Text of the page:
The very first sign is what we are celebrating today, the transformation of the water into wine at the wedding feast. St. John tells us in today’s gospel reading, “This beginning of signs Jesus did in Cana of Galilee, and manifested His glory” (Jn 2:11). The Greek word used for “beginning” is arche, which refers to a commencement of something. What exactly happened in this sign? As St. Hilary of Poitiers teaches us, our Lord did not make new wine by mixing it two liquids. Instead, He created new wine from water. His action this morning was an action of creation showing that He is the Creator, which reminds us what St. John said of Him at the beginning of His gospel account: “All things were made through Him, and without Him nothing was made that was made” (Jn 1:3). Our Lord showed His creative power when He created wine from water. Remember that, when God created the world through Christ, there was no order in creation; everything was without form and void. When God created the world from nothing, however, He set everything in order. In the same way, at the wedding, there was confusion and anxiety when the wine ran out. Our Lord, however, through His creation, set everything in order. This action shows Christ’s Divinity in that He is the Creator Who has authority over His creation. Thus, in this first sign, we clearly see the power of Christ’s Divinity.
The second sign of our Lord Jesus Christ recorded in the Gospel according to St. John is the curing of the nobleman’s son at the end of chapter 4. The third sign occurs when our Lord heals the paralytic at the pool in chapter 5, followed by the fourth sign when our Lord multiplies the five loaves and two fish in chapter 6. Afterwards, we see the fifth sign in our Lord walking on water, which is also in chapter 6 and then the sixth sign, which is the healing of the man born blind in chapter 9. The seventh and final sign recorded by St. John is the raising of Lazarus from the dead in chapter 11.
If you look at these seven signs recorded in the Gospel according to St. John, you will see a progression of the revelation of Christ’s Divinity. In the first sign, which we commemorate today, our Lord transformed six pots of water into wine and His disciples “believed in Him.” By the seventh and last sign, our Lord raises Lazarus from the dead and says to his sister, “Did I not say to you that if you would believe you would see the glory of God?” (Jn 11:40) The progression is made clear that, in the first sign, our Lord Jesus Christ transformed water into wine so that He might eliminate the sadness and despair of the bridegroom and bride, but by the last sign, our Lord raised Lazarus from the dead so that He might eliminate sadness and despair completely. Thus, we see a progression from the first sign to the last sign that calls people to faith so that they may see the glory of God. In fact, each one of the seven signs is a revelation of God’s glory in the Person and Work of our Lord Jesus Christ. What St. John does in his gospel account is to give each and every one of us a glimpse at the Divine Glory of God in the Person and works of our Lord Jesus Christ.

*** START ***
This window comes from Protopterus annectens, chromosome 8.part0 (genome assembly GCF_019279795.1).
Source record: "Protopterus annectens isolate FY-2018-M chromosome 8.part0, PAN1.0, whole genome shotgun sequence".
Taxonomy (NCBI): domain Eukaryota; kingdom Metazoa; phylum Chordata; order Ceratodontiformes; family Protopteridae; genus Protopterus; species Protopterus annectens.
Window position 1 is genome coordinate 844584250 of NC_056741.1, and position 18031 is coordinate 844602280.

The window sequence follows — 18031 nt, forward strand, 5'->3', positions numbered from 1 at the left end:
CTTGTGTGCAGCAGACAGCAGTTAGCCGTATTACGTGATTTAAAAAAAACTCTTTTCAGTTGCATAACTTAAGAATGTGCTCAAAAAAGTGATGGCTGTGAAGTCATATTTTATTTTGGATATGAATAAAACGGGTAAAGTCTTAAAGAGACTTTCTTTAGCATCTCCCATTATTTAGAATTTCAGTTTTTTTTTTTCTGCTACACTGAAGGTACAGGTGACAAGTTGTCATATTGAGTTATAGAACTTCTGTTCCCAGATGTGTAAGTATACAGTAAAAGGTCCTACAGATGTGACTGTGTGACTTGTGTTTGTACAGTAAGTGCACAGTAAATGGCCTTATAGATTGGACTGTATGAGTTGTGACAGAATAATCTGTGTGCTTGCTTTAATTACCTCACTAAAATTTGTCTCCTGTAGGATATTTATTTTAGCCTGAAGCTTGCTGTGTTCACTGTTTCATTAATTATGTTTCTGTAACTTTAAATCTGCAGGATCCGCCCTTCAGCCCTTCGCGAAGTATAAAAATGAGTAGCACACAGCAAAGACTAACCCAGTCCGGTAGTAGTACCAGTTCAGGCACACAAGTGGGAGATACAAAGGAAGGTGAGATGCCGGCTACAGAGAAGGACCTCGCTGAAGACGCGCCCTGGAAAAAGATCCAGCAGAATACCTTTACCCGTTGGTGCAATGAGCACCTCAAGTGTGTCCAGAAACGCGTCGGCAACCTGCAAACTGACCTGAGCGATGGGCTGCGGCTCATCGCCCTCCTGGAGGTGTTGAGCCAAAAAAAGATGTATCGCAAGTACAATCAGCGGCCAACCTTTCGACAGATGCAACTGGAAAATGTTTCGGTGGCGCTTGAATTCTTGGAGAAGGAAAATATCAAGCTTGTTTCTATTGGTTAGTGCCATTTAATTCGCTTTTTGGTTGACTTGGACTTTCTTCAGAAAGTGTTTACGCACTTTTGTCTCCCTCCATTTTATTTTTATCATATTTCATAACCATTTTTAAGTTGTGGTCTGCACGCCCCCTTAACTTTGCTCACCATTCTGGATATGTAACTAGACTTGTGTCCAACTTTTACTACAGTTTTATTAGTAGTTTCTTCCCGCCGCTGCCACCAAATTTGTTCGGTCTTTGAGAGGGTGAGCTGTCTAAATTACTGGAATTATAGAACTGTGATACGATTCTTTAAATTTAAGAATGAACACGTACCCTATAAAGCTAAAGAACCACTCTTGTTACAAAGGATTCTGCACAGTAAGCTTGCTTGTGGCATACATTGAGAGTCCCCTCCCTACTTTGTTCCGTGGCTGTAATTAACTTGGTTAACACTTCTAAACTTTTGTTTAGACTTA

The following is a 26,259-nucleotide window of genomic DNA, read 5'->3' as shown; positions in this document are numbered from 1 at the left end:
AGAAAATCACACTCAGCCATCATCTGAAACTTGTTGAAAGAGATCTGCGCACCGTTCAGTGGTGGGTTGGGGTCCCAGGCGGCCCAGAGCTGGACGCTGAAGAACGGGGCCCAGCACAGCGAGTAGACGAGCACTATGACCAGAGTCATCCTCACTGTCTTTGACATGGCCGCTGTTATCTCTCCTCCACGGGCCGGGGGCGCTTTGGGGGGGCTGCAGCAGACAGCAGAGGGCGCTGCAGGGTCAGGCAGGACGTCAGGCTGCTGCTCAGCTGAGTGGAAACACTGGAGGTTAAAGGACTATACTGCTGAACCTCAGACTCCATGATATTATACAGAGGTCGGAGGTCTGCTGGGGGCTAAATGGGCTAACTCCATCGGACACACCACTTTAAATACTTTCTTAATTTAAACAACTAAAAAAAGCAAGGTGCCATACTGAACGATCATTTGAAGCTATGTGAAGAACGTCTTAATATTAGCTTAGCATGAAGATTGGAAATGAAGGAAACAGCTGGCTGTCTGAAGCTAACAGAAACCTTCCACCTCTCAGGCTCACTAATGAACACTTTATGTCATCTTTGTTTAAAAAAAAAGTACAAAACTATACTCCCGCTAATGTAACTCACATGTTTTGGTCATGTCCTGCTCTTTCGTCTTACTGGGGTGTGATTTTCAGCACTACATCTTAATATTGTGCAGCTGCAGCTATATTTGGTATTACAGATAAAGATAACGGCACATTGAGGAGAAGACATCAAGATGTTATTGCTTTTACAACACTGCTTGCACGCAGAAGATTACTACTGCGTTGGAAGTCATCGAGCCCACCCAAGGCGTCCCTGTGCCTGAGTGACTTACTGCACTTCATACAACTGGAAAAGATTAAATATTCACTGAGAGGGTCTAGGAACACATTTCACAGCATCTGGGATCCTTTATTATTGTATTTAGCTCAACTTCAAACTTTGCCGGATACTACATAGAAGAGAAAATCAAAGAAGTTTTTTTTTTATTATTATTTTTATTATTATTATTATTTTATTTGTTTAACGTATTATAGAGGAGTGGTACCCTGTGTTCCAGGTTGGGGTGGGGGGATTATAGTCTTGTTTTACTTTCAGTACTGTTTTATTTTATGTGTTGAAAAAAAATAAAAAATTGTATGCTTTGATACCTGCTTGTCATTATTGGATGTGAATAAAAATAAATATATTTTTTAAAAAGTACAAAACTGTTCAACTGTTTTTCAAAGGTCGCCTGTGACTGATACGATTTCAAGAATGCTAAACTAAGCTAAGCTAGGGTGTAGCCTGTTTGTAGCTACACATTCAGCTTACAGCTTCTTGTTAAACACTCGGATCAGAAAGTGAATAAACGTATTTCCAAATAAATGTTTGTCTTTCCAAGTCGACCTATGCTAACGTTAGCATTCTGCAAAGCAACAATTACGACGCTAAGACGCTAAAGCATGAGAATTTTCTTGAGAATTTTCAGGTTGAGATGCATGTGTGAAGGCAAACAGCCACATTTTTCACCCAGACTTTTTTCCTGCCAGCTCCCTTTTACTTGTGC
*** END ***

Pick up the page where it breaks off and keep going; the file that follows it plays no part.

What we celebrate today, therefore, my brothers and sisters, is the beginning of these signs in which God revealed His Divine Glory to mankind. St. John recorded them, and the Church celebrates the first of them as a feast, to call each and every one of us to see Christ’s Divine Glory, to understand that He is God. For many of you, this may seem like an obvious conclusion, but it nonetheless worth emphasizing, because there is an unfortunate trend in the world today to follow our Lord Jesus Christ simply as a moral teacher. There are many in the world today that focus on what they call the “historical Jesus,” which is essentially an account of Christ’s life and teaching without any regard for the fact that He is the Son of God. As one of the Western Fathers wrote,
And so let us too believe wholeheartedly that he whom we confess to be the Son of man is also the Son of God. Let us believe not only that he shared our nature but also that he was consubstantial with the Father; for as a man he was present at the wedding, and as God he changed the water into wine. If such is our faith, the Lord will give us also to drink of the sobering wine of his grace.